A resurgence of interest in the surgical treatment of Parkinson's disease (PD) came with the rediscovery of posteroventral pallidotomy by Laitinen in 1985. Laitinen's procedure improved most symptoms in drug-resistant PD, which engendered wide interest in the neurosurgical community. Another lesioning procedure, ventrolateral thalamotomy, has become a powerful alternative to stimulate the nucleus ventralis intermedius, producing high long-term success rates and low morbidity rates. Pallidal stimulation has not met with the same success. According to the literature pallidotomy improves the “on” symptoms of PD, such as dyskinesias, as well as the “off” symptoms, such as rigidity, bradykinesia, and on-off fluctuations. Pallidal stimulation improves bradykinesia and rigidity to a minor extent; however, its strength seems to be in improving levodopa-induced dyskinesias. Stimulation often produces an improvement in the hyper- or dyskinetic upper limbs, but increases the “freezing” phenomenon in the lower limbs at the same time. Considering the small increase in the patient's independence, the high costs of bilateral implants, and the difficulty most patients experience in handling the devices, the question arises as to whether bilateral pallidal stimulation is a real alternative to pallidotomy.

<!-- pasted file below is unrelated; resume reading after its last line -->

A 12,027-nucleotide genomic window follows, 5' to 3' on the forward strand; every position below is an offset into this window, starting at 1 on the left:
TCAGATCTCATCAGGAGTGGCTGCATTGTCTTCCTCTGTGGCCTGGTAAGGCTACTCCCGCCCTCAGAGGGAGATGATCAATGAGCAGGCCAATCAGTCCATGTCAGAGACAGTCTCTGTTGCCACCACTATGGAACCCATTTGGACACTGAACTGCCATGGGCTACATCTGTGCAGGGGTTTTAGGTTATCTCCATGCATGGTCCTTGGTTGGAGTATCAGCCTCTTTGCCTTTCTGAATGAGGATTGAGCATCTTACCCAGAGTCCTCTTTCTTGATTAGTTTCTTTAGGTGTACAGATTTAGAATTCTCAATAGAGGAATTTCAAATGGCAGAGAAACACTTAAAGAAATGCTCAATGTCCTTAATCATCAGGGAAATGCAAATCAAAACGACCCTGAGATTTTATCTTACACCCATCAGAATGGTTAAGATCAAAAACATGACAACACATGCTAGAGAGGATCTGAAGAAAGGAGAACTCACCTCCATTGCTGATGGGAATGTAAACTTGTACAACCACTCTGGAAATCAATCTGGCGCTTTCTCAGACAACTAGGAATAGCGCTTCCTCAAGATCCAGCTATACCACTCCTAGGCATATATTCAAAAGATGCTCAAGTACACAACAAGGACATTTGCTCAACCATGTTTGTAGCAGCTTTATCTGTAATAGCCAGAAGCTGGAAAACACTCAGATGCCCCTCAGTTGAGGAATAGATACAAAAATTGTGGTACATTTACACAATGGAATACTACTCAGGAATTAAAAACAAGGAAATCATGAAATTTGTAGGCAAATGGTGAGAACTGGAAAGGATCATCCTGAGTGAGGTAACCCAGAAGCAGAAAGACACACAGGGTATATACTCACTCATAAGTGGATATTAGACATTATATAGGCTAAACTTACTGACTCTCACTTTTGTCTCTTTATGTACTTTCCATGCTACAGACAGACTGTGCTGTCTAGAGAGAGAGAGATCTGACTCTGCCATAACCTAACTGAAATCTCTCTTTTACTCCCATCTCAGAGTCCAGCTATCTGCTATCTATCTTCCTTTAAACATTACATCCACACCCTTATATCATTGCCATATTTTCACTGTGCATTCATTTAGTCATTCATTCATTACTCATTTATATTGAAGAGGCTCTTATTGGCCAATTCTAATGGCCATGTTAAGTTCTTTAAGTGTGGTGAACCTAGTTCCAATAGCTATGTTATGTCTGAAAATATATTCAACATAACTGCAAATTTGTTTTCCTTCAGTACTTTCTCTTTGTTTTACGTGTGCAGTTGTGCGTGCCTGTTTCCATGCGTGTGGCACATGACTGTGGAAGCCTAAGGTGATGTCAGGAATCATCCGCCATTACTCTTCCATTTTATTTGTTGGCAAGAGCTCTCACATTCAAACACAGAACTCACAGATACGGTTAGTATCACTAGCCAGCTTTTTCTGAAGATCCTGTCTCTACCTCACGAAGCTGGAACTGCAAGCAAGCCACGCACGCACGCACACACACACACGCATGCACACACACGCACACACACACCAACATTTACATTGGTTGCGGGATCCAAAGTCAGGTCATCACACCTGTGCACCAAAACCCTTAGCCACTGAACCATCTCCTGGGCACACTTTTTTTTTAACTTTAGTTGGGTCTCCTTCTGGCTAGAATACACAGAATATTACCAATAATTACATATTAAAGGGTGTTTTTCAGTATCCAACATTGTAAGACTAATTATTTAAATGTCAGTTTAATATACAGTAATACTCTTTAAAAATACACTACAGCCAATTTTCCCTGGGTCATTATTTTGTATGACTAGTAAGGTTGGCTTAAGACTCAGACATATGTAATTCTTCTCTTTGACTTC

Parkinson Disease: Top 25 Cited Articles
Volker M. Tronnier, Wolfgang Fogel, Martin Kronenbuerger, and Sarah Steinvorth
Alim Louis Benabid, Pierre Pollak, Dongming Gao, Dominique Hoffmann, Patricia Limousin, Emmanuel Gay, Isabelle Payen, and Abdhelhamid Benazzouz
✓ Tremor was suppressed by test stimulation of the thalamic ventralis intermedius (VIM) nucleus at high frequency (130 Hz) during stereotaxy in nonanesthetized patients suffering from Parkinson's disease or essential tremor. Ventralis intermedius stimulation has since been used by the authors over the last 8 years as a treatment in 117 patients with movement disorders (80 cases of Parkinson's disease, 20 cases of essential tremor, and 17 cases of various dyskinesias and dystonias including four multiple sclerosis). Chronic electrodes were stereotactically implanted in the VIM and connected to a programmable stimulator. Results depend on the indication. In Parkinson's disease patients, tremor, but not bradykinesia and rigidity, was selectively suppressed for as long as 8 years. Administration ofl-Dopa was decreased by more than 30% in 40 Parkinson's disease patients. In essential tremor patients, results were satisfactory but deteriorated with time in 18.5% of cases, mainly for patients who presented an action component of their tremor. In other types of dyskinesias (except multiple sclerosis), results were much less favorable. Fifty-nine patients underwent bilateral implantation and 14 other patients received implantation contralateral to a previous thalamotomy. Thirty-seven patients (31.6%) experienced minor side effects, which were always well tolerated and immediately reversible. Three secondary scalp infections led to temporary removal of the implanted material. There was no permanent morbidity. This tremor suppression effect could be due to the inhibition or jamming of a retroactive loop. Chronic VIM stimulation, which is reversible, adaptable, and well tolerated even by patients undergoing bilateral surgery (74 of 117 patients) and by elderly patients, should replace thalamotomy in the regular surgical treatment of parkinsonian and essential tremors.